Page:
8. Did the organization make any significant changes to its governing documents during its most recent tax year?
  9. Does the organization have a committee assuming responsibility for oversight of the audit?

It is vitally important for board members to be aware and well versed on the contents of form 990 before it is filed.  The CPA needs to talk to the board and officers and help them understand Form 990, how to read it and what to look for. This education is critical for the board to properly fulfill its oversight role for Form 990. The CPA is uniquely qualified to provide this vital education. The CPA should provide this training to the board periodically or in orientation for new members.

The Form 990 is not a simple form completed with cutting and pasting. This tool provides an opportunity for the CPA to partner with clients and moving them to a stronger position, practicing the best methods throughout the organization. It also provides a way to think creatively and answer questions that help the organization tell its positive story to the world. Form 990 presents an opportunity for the CPA to add real value for clients and to be a true adviser—it is the CPA’s opportunity to shine.

At Beck & Company we specialize in not-for-profit accounting and auditing. We understand the unique challenge of balancing the needs of your various stakeholders – contributors, members and your board, too. We have experience serving not-for-profit organizations such as unions, homeowner’s associations, religious organizations, charities, and social service organizations. If you have any questions regarding the filing of your form 990 we are here to help. Contact us today for more information.

Lessons from the ALS Ice Bucket Challenge

A little more than one year ago, the biggest, most wide-spread, organically originated, fundraising campaign swept through social media. The ALS Ice Bucket Challenge began when golfer Christ Kennedy accepted a challenged to donate money to a charity of his choice OR dump a bucket of ice over his head, post a recording of it on social media and nominate three others to the same within a day. Kennedy did this and one of his nominees chose to make a donation to the ALS association, as well as post a video and nominate three others. Simultaneously but unconnected, Peter Frates, a form Boston College baseball player currently living with ALS, posted a video on Facebook. The challenge then took on a life of its own and thousands upon thousands participated in the fundraising campaign raising unprecedented awareness and money for the ALS organization. There are some valuable lessons to be learned from this campaign.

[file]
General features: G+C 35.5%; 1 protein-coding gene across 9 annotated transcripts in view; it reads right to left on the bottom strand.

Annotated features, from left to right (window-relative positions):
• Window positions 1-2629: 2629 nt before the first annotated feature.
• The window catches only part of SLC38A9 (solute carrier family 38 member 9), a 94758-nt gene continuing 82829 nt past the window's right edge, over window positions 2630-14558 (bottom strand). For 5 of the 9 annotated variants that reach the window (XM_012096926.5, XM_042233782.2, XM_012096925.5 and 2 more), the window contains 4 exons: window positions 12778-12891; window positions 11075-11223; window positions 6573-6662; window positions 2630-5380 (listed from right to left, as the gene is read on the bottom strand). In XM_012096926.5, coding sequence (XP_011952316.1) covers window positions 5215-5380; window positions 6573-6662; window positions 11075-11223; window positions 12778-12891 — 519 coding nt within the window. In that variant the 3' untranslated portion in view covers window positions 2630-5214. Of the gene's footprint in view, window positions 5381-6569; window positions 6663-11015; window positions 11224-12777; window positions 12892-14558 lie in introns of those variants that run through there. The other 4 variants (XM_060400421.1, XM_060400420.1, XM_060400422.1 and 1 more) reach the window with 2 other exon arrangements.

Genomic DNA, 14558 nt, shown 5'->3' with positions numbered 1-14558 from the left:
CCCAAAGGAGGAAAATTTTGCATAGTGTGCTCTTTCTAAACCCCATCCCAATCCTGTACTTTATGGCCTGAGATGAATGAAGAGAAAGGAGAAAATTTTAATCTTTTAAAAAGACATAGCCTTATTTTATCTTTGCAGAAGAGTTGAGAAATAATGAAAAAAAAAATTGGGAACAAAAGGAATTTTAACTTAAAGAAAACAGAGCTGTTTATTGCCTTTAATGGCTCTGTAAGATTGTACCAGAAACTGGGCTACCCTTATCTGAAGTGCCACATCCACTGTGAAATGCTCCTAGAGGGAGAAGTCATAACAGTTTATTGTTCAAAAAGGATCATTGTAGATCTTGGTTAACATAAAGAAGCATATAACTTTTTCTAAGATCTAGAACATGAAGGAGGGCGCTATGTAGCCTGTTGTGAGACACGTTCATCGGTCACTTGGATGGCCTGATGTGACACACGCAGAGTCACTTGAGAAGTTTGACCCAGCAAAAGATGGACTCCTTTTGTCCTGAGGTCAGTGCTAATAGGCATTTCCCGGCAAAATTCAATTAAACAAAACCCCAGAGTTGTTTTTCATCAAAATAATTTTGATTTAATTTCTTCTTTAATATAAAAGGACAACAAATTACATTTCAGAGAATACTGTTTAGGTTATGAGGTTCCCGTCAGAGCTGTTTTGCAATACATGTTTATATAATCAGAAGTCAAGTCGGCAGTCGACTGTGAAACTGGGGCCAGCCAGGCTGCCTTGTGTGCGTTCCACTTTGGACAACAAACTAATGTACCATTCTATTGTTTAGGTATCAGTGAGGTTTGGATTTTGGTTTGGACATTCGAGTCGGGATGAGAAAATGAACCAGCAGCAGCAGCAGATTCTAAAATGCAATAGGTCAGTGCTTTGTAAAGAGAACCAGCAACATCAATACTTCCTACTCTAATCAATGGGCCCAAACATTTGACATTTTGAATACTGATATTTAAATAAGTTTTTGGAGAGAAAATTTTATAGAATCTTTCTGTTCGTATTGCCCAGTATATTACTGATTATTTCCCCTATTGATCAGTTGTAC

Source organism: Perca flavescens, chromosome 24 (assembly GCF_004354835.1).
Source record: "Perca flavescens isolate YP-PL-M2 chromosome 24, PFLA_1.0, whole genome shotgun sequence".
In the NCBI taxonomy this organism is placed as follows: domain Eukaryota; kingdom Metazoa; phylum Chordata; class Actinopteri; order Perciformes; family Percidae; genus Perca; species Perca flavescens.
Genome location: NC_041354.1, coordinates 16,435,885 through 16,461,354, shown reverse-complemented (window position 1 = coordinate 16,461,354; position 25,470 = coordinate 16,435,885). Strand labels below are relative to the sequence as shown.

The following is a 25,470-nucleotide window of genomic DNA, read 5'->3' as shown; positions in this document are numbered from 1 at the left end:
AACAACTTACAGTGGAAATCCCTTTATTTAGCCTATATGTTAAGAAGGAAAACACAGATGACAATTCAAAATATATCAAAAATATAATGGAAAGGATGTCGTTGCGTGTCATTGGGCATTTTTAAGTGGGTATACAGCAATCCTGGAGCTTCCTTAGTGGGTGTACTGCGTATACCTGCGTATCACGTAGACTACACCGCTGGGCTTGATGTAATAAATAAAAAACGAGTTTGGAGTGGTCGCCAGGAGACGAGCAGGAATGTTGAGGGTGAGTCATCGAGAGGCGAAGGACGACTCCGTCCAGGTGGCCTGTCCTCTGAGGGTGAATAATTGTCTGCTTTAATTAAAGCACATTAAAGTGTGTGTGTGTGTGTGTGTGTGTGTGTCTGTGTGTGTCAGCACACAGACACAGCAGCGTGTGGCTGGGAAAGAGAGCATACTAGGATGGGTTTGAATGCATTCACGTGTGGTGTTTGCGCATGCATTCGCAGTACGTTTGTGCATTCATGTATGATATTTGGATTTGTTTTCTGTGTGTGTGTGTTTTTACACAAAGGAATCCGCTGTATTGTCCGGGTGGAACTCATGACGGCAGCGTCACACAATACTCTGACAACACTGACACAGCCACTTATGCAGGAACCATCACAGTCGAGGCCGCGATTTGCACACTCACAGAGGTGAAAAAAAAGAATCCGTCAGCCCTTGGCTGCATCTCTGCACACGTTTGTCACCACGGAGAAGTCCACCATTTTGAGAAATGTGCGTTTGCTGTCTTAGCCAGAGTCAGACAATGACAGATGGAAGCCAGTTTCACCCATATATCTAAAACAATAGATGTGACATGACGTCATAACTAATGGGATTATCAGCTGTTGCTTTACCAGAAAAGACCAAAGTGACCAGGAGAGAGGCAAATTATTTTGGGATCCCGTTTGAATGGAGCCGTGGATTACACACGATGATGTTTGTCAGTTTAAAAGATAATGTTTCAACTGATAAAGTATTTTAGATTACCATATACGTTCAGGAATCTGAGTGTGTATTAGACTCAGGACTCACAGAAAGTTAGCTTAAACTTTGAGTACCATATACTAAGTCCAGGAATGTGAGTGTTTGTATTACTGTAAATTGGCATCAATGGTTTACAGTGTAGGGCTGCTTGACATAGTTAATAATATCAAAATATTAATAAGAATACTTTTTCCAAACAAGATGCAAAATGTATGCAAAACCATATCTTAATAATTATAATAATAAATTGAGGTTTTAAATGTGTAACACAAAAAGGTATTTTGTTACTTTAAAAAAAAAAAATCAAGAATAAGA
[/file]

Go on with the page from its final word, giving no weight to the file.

The Power of Social Media

It is undeniable that social media was the star player in the ice bucket challenge’s success. Although one cannot guarantee the type of mega success that the ice bucket challenge received, it proves that social media platforms are a great tool to use, to promote awareness of any cause. Ask yourself the following questions regarding your social media strategy.

  1. What is my social media strategy?
  2. How often is my nonprofit active on social media pages?
  3. How many followers/fans does our organization have?
  4. When was the last time our page posted or interacted on social media?

If you want to play, you have to at the very least, get in the game.

How do we engage the millennials?

Another thing we learn from the ice bucket challenge is the power of the younger generation to support causes. The millennials want to be a part of something bigger than themselves. They also want to know that their money is actually doing something good and making a difference. They are active social media users with influence. Learn how they think, what they are passionate about, what concerns do they have, and target a campaign to engage them. Read more about millennial giving habits here.

The fun factor

One reason for the ALS Ice Bucket campaign’s success was its fun factor. The campaign was engaging, specific, simple to do, sharable, and tapped into FOMO (Fear of Missing Out). If you weren’t challenged to participate you felt a little left out of the fun. This “X” factor was key to the viral nature of the campaign. Think outside the box.

Wide end of the funnel

Another key factors to the ALS success was its accessibility. Anyone could play. Whether you made a financial contribution or not you were still positively impacting the cause just by promoting awareness.  Furthermore donations were made that ranged from $1 – $200,000 and every donation mattered.